Monday, May 08, 2006

The Pirates, But Still

The homestand didn't quite go as swimmingly as we'd hoped, but it's a start. The individual pieces on this team are decent (there's a core of a contending team here), but they're like a wave. Remember back to science class in Junior High when the teacher got the wave machine out? He'd twist and turn and pull a dial, creating many different waves in the shallow tray. He turned them this way, and there'd be chaos as they crashed into each other in a seemingly random pattern. He'd pull the lever that way and the waves would completely cancel each other out, leaving a placid pool. And other times he'd rotate the knob, and the waves would magnify and combine in intensity.

We need Frank to rotate the knob.

I don't know what he can do, and I'm pretty sure, based on some of the statements he's made recently, that he doesn't really have a clue. But one of these days, something's going to click, and this team's going to get on a really hot streak, winning 7 of 9, or something like that. It probably won't be enough to get them in contention, but they're capable of playing winning baseball, just as they did this weekend.

  • Sunday had a bunch of good signs. Mike O'Connor got the win, despite not pitching well at all. He was all over the place with his pitches, and a better team would've smacked him around. But, he got the job done, darting in and out of danger as if he were pitching TO the Nats.

    Ryan Zimmerman ripped two doubles, driving the ball as he continues to adjust. At times it's been a steep learning curve, but he keeps meeting the challenge. His overall numbers are below what most people expected, but there's so much potential there.

    Perhaps most encouraging was Jose Guillen. He's been taking the occasional pitch to left, even as he continues to fly to center. I'm not sure if he's working on pulling the ball -- Soriano's success is showing him the way. But he's getting more flyballs to left. Yesterday, he crushed a bomb into the upper deck, easily the longest homer he's hit at RFK, and his first since last August. (VIDEO) It's gotta be one of the longest homers hit at the stadium. A fluke? or the beginning of a trend? Let's hope it's the latter. For now, he wins a Majority Whip for his no-doubter.

    Is there anything more fun than watching a batter completely turn on a pitch like that? It's like an accident; you can see it coming, even before the batter connects, and I love the fleeting feeling of glee as you make the instantaneous calculation in your head of how far it's going to go.

  • Saturday's game was frustratingly exciting. Despite the loss, the bullpen pitched really well, even as Ramon Ortiz didn't.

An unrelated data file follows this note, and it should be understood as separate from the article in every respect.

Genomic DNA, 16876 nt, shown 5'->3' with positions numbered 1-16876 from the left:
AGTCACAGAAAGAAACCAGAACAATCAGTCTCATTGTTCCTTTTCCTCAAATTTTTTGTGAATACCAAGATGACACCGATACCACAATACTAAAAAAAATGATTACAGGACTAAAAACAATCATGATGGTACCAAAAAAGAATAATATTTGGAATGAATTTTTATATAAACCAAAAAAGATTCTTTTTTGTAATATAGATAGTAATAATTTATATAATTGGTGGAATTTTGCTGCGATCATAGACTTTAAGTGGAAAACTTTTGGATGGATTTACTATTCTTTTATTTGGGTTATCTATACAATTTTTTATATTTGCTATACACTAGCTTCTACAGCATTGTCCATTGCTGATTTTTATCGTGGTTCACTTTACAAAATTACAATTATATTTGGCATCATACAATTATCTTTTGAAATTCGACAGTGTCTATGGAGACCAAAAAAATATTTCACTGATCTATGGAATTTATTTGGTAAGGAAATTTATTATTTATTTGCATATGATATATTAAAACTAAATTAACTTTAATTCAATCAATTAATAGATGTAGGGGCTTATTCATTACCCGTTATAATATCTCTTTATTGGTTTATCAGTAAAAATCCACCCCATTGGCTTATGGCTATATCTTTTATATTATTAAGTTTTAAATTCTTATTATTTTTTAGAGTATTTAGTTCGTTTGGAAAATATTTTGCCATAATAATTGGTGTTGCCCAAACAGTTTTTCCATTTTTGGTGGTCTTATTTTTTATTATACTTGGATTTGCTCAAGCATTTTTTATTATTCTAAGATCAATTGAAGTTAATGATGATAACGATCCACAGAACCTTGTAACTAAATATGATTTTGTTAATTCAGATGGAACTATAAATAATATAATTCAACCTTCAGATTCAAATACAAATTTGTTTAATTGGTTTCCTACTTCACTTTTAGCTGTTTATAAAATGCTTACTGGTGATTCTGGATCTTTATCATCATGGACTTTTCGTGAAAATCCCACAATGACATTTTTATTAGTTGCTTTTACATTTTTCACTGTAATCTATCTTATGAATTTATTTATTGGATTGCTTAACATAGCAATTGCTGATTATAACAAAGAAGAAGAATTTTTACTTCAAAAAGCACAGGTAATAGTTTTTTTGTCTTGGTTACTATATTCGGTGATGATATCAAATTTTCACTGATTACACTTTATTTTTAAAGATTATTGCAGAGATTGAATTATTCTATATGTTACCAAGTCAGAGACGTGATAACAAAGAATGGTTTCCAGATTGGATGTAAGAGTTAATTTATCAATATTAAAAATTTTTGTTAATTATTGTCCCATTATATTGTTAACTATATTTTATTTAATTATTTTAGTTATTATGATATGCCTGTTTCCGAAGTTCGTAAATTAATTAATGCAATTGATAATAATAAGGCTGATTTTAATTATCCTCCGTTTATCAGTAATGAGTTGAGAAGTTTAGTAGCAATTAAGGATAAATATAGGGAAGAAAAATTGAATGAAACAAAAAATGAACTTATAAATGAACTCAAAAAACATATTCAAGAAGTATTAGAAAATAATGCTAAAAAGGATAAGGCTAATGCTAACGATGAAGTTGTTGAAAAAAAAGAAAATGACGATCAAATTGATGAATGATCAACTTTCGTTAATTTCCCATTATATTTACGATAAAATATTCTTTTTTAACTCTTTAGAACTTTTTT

My patience with Ramon Ortiz is nearing its end. He went just 5 innings, giving up four runs and striking out only two batters. He just can't consistently get major league hitters out any more.

    24% of the balls hit off him are line drives. That's an ungodly high total, which even a pitching machine would be hard to duplicate. He's struck out just 3.2 batters per 9, which is about half as many as a competent starter needs. He's walking 3.5 per 9, which is too high, especially in combination with the number of hits he allows: Batters are hitting .326 off him. Ugly, ugly, ugly. But because of Bowden's pitching, pitching, pitching strategy, he's all we have. But he does earn another Duck!

  • Friday night's game was about as good a game as the Nats have played since last June. They dominated the 'Rates from start to finish as Majority Whip Winner Zach Day lobbed up seven shutout innings. Day looked strong, as his sinker had plenty of movement, moving away from lefties. He complimented that with a passable slider, which moved in the opposite direction -- just enough to keep hitter's off balance.

    If Day's shoulder holds up, perhaps he can give the team consistent innings -- which is really what it needs now, more than anything.

    Offensively, it was the Nick Johnson show. He hadn't hit anything for about two weeks until his two homers, both of which showed Jose Guillen up. His first went high and far over the centerfield wall. His second went opposite field, deep over the left-field gap.

    Is it just me or does the ball seem to be carrying a bit better this year than last? We've already seen three or four opposite field and CF homers, when we say maybe 5 combined last year. The ball's definitely scooting down the lines, too. Some of that's the Ramon and Livan BP fest, for sure. I dunno. I'll blame the juiced ball, I guess.

  • I never officially declared it, but Livan Hernandez gets the Duck for Thursday night's game -- more for the depression he put me in than his major suckage.


    • Is painting that seat sacrilege? Maybe not Frank Howard white, but something.

      By Blogger Mick, at 5/08/2006 9:38 AM  

    • Perhaps just applying a Nationals sticket to the seat would do, similar to the sticker on the Bartman seat at Wrigley. Unlikely that the crack customer service at RFK would even notice.

      By Anonymous Anonymous, at 5/08/2006 10:18 AM  

    • Sticket, sticker - oops.

      By Anonymous Anonymous, at 5/08/2006 10:19 AM  

    • Yeah. Just something. A stencil "6" or something.

      By Blogger Mick, at 5/08/2006 10:55 AM